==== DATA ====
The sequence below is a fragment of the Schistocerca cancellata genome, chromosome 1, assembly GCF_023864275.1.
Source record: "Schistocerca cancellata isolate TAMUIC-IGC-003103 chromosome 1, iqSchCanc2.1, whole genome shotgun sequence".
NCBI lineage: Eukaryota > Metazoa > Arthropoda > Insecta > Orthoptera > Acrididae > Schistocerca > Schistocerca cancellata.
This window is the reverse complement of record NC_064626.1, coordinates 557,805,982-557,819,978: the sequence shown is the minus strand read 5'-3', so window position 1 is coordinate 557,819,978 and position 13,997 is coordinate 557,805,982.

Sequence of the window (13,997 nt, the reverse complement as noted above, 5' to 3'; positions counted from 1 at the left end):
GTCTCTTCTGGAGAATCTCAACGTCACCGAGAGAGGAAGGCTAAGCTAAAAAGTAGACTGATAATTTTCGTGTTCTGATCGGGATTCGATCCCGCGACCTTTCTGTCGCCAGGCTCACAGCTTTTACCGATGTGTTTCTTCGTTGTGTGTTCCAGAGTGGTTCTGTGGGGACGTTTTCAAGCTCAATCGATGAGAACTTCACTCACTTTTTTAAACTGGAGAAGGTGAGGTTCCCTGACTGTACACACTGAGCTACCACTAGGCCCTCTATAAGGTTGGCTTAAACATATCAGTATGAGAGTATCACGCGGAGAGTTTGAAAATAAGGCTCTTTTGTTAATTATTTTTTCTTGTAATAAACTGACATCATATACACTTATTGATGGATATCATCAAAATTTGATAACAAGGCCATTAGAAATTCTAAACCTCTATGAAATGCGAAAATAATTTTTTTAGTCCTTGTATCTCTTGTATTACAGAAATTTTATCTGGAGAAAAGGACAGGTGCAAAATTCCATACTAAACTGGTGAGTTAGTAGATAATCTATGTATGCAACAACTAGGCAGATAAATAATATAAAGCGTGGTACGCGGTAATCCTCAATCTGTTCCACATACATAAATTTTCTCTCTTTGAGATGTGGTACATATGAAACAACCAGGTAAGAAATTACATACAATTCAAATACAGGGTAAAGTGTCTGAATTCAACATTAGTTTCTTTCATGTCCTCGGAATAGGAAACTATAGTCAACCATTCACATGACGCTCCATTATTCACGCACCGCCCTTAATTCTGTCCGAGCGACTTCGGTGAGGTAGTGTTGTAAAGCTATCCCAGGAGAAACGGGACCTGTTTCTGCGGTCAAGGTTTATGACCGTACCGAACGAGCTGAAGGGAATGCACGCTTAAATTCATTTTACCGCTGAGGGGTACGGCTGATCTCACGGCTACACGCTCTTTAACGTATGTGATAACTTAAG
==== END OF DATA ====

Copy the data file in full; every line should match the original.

The sequence below is a fragment of the Schistocerca cancellata genome, chromosome 1, assembly GCF_023864275.1.
Source record: "Schistocerca cancellata isolate TAMUIC-IGC-003103 chromosome 1, iqSchCanc2.1, whole genome shotgun sequence".
NCBI lineage: Eukaryota > Metazoa > Arthropoda > Insecta > Orthoptera > Acrididae > Schistocerca > Schistocerca cancellata.
This window is the reverse complement of record NC_064626.1, coordinates 557,805,982-557,819,978: the sequence shown is the minus strand read 5'-3', so window position 1 is coordinate 557,819,978 and position 13,997 is coordinate 557,805,982.

Sequence of the window (13,997 nt, the reverse complement as noted above, 5' to 3'; positions counted from 1 at the left end):
GTCTCTTCTGGAGAATCTCAACGTCACCGAGAGAGGAAGGCTAAGCTAAAAAGTAGACTGATAATTTTCGTGTTCTGATCGGGATTCGATCCCGCGACCTTTCTGTCGCCAGGCTCACAGCTTTTACCGATGTGTTTCTTCGTTGTGTGTTCCAGAGTGGTTCTGTGGGGACGTTTTCAAGCTCAATCGATGAGAACTTCACTCACTTTTTTAAACTGGAGAAGGTGAGGTTCCCTGACTGTACACACTGAGCTACCACTAGGCCCTCTATAAGGTTGGCTTAAACATATCAGTATGAGAGTATCACGCGGAGAGTTTGAAAATAAGGCTCTTTTGTTAATTATTTTTTCTTGTAATAAACTGACATCATATACACTTATTGATGGATATCATCAAAATTTGATAACAAGGCCATTAGAAATTCTAAACCTCTATGAAATGCGAAAATAATTTTTTTAGTCCTTGTATCTCTTGTATTACAGAAATTTTATCTGGAGAAAAGGACAGGTGCAAAATTCCATACTAAACTGGTGAGTTAGTAGATAATCTATGTATGCAACAACTAGGCAGATAAATAATATAAAGCGTGGTACGCGGTAATCCTCAATCTGTTCCACATACATAAATTTTCTCTCTTTGAGATGTGGTACATATGAAACAACCAGGTAAGAAATTACATACAATTCAAATACAGGGTAAAGTGTCTGAATTCAACATTAGTTTCTTTCATGTCCTCGGAATAGGAAACTATAGTCAACCATTCACATGACGCTCCATTATTCACGCACCGCCCTTAATTCTGTCCGAGCGACTTCGGTGAGGTAGTGTTGTAAAGCTATCCCAGGAGAAACGGGACCTGTTTCTGCGGTCAAGGTTTATGACCGTACCGAACGAGCTGAAGGGAATGCACGCTTAAATTCATTTTACCGCTGAGGGGTACGGCTGATCTCACGGCTACACGCTCTTTAACGTATGTGATAACTTAAG